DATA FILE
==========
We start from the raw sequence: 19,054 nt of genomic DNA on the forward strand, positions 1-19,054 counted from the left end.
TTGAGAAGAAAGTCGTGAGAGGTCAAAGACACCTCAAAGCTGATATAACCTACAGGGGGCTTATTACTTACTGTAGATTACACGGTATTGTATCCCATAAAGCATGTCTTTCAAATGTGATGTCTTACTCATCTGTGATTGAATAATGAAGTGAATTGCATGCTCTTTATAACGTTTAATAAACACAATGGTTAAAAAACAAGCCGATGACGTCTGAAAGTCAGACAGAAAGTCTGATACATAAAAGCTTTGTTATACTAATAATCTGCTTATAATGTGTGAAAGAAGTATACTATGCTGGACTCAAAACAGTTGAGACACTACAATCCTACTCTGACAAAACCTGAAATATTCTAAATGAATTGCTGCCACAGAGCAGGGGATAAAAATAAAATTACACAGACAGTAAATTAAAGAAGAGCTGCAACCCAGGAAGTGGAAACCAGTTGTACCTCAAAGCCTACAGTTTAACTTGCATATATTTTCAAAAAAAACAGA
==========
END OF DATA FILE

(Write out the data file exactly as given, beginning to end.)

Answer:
We start from the raw sequence: 19,054 nt of genomic DNA on the forward strand, positions 1-19,054 counted from the left end.
TTGAGAAGAAAGTCGTGAGAGGTCAAAGACACCTCAAAGCTGATATAACCTACAGGGGGCTTATTACTTACTGTAGATTACACGGTATTGTATCCCATAAAGCATGTCTTTCAAATGTGATGTCTTACTCATCTGTGATTGAATAATGAAGTGAATTGCATGCTCTTTATAACGTTTAATAAACACAATGGTTAAAAAACAAGCCGATGACGTCTGAAAGTCAGACAGAAAGTCTGATACATAAAAGCTTTGTTATACTAATAATCTGCTTATAATGTGTGAAAGAAGTATACTATGCTGGACTCAAAACAGTTGAGACACTACAATCCTACTCTGACAAAACCTGAAATATTCTAAATGAATTGCTGCCACAGAGCAGGGGATAAAAATAAAATTACACAGACAGTAAATTAAAGAAGAGCTGCAACCCAGGAAGTGGAAACCAGTTGTACCTCAAAGCCTACAGTTTAACTTGCATATATTTTCAAAAAAAACAGA